Draughts are horrid and cold. Not only that though, energy wastage due to air leakage might account for 20% of heating demand (a higher proportion in new properties that are better insulated), perhaps £120 a year in our case, so careful attention to air tightness is an essential part of any low energy building.
The objective is to stop as much uncontrolled air flow as possible, by sealing up all the gaps, holes and cracks in the building fabric.
Ventilation, however, is essential for a healthy building. This is the controlled flow of air, and the objective is to replace stale, smelly and damp air.
Achieving good air tightness requires an attention to detail that most builders would consider anally retentive. But that’s because most builders are too rushed to do a proper job, so a third of new houses don’t even meet building regs.1
Measures I took to improve air tightness included:
- Self adhesive rubber weather strip fitted to the edge of a wooden window that no longer sealed tightly
- Rigid draught proofing strips fitted to the loft hatches – done by the installers when increasing the loft insulation
- Key hole covers fitted and an unused cat flap boarded up, before new doors were fitted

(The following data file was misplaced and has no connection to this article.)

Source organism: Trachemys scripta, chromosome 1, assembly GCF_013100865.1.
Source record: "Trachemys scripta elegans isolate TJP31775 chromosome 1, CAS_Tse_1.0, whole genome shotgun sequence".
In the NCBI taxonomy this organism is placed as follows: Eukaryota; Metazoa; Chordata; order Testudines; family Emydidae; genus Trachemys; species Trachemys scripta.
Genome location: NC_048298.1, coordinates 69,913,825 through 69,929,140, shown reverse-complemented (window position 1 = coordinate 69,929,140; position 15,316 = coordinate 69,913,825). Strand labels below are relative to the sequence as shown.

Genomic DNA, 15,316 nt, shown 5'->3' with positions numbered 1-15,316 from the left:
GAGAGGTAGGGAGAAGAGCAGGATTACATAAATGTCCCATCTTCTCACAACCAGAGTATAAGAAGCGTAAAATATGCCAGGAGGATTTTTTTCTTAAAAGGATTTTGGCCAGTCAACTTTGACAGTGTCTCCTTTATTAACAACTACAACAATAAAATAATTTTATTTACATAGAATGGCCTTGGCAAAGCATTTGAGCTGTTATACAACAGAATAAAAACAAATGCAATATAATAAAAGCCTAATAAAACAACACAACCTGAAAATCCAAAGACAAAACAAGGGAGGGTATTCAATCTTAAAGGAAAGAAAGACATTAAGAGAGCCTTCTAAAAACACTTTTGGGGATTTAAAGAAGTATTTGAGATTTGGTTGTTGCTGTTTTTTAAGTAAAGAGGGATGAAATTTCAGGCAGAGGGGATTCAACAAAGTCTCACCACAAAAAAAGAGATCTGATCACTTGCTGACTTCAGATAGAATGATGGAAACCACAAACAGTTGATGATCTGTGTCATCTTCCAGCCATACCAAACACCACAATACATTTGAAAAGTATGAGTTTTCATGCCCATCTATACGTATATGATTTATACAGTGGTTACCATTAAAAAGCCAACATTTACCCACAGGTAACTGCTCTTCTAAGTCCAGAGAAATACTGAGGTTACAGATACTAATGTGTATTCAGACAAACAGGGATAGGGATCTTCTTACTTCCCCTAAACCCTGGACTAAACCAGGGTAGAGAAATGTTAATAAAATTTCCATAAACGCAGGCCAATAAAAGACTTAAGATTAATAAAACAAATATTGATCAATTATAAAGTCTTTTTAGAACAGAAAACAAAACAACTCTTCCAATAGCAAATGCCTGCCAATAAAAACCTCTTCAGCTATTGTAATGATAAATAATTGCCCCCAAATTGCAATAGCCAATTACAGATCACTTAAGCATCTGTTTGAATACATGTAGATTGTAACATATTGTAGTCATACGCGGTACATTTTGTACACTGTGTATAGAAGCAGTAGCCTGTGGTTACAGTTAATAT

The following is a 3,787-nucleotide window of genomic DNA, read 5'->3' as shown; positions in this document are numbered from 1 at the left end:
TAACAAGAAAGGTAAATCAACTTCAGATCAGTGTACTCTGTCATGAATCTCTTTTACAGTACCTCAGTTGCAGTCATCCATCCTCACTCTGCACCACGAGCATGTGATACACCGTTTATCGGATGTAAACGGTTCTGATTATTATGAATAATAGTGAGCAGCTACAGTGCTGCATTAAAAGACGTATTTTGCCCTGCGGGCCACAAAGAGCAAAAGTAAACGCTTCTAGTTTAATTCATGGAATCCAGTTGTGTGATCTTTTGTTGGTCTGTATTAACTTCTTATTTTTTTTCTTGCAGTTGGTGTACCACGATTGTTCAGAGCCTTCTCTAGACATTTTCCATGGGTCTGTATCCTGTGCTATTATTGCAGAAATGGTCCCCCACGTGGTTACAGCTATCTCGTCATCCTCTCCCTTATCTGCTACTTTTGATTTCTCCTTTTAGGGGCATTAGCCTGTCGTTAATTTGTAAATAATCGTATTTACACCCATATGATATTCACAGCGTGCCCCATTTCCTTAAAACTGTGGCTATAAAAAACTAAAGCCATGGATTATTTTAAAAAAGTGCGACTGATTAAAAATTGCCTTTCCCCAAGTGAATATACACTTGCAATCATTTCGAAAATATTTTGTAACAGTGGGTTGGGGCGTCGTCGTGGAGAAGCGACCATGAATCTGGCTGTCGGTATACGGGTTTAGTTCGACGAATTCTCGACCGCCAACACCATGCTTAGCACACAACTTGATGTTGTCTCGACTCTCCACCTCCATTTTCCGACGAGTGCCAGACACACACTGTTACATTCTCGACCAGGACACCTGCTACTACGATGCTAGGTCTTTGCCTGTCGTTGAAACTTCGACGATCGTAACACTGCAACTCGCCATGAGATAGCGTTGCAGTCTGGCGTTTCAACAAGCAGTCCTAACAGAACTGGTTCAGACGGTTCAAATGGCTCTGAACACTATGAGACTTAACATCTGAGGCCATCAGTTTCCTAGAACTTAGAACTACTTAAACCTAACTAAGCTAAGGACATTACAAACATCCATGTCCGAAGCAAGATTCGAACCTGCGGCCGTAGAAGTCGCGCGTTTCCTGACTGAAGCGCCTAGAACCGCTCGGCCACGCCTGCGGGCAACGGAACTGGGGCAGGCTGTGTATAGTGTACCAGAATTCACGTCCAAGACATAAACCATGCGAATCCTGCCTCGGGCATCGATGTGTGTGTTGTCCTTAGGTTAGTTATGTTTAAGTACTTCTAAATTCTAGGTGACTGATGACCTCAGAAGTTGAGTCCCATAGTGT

- Plastic sheeting under the floor of rooms downstairs, taped around the edges to insulation boards or walls (see Floor)
- holes & gaps between floorboards in the hall filled (see Floor)
- after refixing skirting boards, sealed along the edges with decorator’s filler (which also disguises imperfect cuts!)
- edges of window frames and bays taped to the walls before fixing insulation boards (see IWI)
- when the upstairs internal insulation was plastered, the plasterers were asked to apply the lime plaster around the ends of the floor joists
- sealed around pipes where they penetrate external walls, eg; pipes for the new heating system in the garage
1. … in a recent study of 100 new dwellings … none achieved the best practice performance of 3m3/h/m2. The research, undertaken by the Energy Efficiency Partnership for Homes, showed that around a third even failed to achieve the worst acceptable permeability (10m3/h/m2) expected in the new building regulations Energy Saving Trust